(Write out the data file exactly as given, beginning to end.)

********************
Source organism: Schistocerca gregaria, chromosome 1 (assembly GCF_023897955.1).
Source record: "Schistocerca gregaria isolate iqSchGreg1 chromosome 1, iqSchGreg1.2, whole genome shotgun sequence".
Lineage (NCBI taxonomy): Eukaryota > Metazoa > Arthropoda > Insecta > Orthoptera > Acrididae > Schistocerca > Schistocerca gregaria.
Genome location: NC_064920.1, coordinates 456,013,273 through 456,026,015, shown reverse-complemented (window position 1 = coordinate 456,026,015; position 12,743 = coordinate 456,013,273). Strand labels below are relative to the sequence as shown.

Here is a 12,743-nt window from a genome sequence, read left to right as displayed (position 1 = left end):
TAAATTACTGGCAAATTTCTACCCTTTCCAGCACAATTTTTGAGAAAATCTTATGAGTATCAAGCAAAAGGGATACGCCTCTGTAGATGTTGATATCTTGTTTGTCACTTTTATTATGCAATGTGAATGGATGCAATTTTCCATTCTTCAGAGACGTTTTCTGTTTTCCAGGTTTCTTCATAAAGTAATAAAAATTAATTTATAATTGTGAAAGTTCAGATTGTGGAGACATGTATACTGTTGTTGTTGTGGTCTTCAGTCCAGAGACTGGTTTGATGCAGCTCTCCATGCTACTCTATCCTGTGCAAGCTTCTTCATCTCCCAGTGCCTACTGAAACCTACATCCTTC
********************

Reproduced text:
Source organism: Schistocerca gregaria, chromosome 1 (assembly GCF_023897955.1).
Source record: "Schistocerca gregaria isolate iqSchGreg1 chromosome 1, iqSchGreg1.2, whole genome shotgun sequence".
Lineage (NCBI taxonomy): Eukaryota > Metazoa > Arthropoda > Insecta > Orthoptera > Acrididae > Schistocerca > Schistocerca gregaria.
Genome location: NC_064920.1, coordinates 456,013,273 through 456,026,015, shown reverse-complemented (window position 1 = coordinate 456,026,015; position 12,743 = coordinate 456,013,273). Strand labels below are relative to the sequence as shown.

Here is a 12,743-nt window from a genome sequence, read left to right as displayed (position 1 = left end):
TAAATTACTGGCAAATTTCTACCCTTTCCAGCACAATTTTTGAGAAAATCTTATGAGTATCAAGCAAAAGGGATACGCCTCTGTAGATGTTGATATCTTGTTTGTCACTTTTATTATGCAATGTGAATGGATGCAATTTTCCATTCTTCAGAGACGTTTTCTGTTTTCCAGGTTTCTTCATAAAGTAATAAAAATTAATTTATAATTGTGAAAGTTCAGATTGTGGAGACATGTATACTGTTGTTGTTGTGGTCTTCAGTCCAGAGACTGGTTTGATGCAGCTCTCCATGCTACTCTATCCTGTGCAAGCTTCTTCATCTCCCAGTGCCTACTGAAACCTACATCCTTC